Perhaps the two most famous speechless individuals are physicist Stephen Hawking and the late Robert Ebert, a film critic. To communicate with other individuals, both men used computers that generated synthesized voices, which sounded tinny, stilted and unnatural.
Now new technology could give speechless people a natural voice as unique to them as voices are to people who can speak.
"Right now, people who need to use synthesized voices to talk for them use a handful of generic voices, because creating them is time-consuming and costly," said Rupal Patel, Ph.D, associate professor at Northeastern University. "We feel strongly the voice from the device should reflect something about that individual."
With that philosophy, Patel, along with her research and development partner Tim Bunnell, Ph.D., a professor at the University of Delaware, developed VocaliD, a product that blends real human voices from healthy talkers with characteristics of the client's unique speech patterns. The technique, called voice morphing, enables Patel and Bunnell to create a voice that is unique to the individual, and no longer has the now-traditional computerized sound.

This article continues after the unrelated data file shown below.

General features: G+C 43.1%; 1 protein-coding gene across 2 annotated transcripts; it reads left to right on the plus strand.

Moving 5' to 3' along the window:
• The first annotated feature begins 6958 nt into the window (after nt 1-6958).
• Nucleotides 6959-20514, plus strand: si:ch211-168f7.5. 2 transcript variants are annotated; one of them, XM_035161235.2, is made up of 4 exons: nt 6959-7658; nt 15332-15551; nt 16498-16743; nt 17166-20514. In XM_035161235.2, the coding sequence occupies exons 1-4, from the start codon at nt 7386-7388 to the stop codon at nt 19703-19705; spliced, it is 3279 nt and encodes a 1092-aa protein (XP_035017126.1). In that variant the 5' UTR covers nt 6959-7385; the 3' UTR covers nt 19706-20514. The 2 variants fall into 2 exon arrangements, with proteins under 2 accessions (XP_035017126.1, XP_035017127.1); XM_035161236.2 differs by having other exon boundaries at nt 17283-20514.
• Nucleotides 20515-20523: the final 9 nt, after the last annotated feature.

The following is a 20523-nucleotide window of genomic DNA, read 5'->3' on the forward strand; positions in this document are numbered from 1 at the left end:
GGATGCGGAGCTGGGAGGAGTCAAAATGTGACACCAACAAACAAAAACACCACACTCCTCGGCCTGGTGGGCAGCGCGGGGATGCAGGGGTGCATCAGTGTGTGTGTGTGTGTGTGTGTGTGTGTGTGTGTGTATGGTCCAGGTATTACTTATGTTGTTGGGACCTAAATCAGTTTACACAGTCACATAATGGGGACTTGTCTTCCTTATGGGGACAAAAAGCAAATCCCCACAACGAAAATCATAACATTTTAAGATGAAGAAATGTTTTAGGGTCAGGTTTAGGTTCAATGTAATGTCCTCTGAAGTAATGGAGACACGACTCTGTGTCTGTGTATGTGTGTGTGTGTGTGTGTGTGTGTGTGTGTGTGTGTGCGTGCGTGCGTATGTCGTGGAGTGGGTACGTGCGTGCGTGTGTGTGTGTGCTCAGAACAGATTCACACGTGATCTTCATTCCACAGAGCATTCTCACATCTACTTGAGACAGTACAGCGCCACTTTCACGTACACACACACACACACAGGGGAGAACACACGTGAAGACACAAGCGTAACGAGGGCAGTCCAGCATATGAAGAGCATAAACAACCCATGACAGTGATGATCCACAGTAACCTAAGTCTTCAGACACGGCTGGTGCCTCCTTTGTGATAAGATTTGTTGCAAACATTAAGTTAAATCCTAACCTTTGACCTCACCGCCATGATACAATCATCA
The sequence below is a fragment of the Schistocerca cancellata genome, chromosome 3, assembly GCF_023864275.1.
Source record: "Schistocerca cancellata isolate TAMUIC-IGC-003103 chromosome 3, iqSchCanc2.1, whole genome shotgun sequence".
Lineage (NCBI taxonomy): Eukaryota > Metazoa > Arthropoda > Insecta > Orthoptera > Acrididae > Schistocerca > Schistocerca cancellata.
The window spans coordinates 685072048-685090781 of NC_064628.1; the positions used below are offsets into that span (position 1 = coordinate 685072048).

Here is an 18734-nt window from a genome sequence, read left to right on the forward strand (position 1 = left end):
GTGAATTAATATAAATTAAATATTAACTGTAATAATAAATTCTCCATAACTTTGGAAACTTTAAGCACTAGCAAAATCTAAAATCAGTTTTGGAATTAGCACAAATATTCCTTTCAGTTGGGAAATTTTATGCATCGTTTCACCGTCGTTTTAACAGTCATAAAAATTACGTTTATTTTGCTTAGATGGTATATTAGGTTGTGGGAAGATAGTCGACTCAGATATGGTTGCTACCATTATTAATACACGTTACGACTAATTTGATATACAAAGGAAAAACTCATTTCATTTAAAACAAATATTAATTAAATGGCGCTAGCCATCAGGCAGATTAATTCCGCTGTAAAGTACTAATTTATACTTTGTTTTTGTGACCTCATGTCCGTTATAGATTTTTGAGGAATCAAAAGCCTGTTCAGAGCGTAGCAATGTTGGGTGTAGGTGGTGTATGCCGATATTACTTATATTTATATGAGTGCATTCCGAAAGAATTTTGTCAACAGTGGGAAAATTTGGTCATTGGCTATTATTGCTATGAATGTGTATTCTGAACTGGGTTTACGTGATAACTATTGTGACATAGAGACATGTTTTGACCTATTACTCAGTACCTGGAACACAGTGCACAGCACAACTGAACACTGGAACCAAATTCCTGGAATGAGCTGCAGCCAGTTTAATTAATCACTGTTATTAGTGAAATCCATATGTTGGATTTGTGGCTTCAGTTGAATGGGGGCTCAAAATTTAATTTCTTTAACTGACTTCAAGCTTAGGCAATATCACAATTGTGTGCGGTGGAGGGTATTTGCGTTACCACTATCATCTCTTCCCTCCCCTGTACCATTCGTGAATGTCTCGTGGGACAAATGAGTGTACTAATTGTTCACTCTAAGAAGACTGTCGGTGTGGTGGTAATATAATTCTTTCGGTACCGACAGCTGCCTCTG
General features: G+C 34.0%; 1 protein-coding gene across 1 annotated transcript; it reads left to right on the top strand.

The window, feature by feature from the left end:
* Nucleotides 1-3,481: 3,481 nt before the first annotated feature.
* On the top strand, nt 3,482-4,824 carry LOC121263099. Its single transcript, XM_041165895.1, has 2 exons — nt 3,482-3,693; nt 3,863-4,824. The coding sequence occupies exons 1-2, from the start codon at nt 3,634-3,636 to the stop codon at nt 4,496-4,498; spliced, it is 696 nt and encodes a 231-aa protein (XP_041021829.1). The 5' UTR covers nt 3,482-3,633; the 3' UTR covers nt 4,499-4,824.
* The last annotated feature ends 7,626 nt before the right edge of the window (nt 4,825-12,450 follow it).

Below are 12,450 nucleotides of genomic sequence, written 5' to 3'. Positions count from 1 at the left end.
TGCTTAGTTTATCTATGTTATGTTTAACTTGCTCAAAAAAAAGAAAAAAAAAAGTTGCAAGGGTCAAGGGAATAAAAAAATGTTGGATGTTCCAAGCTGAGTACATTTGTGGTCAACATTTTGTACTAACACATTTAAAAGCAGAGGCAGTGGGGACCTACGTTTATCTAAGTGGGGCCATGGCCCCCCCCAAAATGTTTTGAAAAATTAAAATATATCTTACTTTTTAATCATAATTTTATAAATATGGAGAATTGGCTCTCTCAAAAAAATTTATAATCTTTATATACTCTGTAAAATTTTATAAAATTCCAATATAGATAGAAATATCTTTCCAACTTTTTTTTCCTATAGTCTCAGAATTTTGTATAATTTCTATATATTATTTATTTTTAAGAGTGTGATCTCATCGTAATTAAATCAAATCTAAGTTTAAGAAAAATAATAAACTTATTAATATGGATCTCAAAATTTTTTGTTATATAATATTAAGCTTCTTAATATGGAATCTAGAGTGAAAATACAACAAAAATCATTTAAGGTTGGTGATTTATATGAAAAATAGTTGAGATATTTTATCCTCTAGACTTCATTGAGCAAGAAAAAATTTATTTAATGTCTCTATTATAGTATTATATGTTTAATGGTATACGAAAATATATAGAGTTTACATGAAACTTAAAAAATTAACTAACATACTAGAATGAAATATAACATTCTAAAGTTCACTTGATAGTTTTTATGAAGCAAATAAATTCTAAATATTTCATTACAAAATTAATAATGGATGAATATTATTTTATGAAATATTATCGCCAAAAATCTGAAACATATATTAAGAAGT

The technology has positive implications for individuals who are autistic, or who suffer from disorders such as ALS or stroke, Patel said.
"There's a relatively broad market of two-and-a-half to three million people who use devices to talk for them," said Patel. "We'd love to see this technology being available to that population. We feel that if we can personalize the device, they will be more likely to use it and more socially acceptable."
The technology is based on the fact that even speechless individuals can still make sounds, Bunnell said.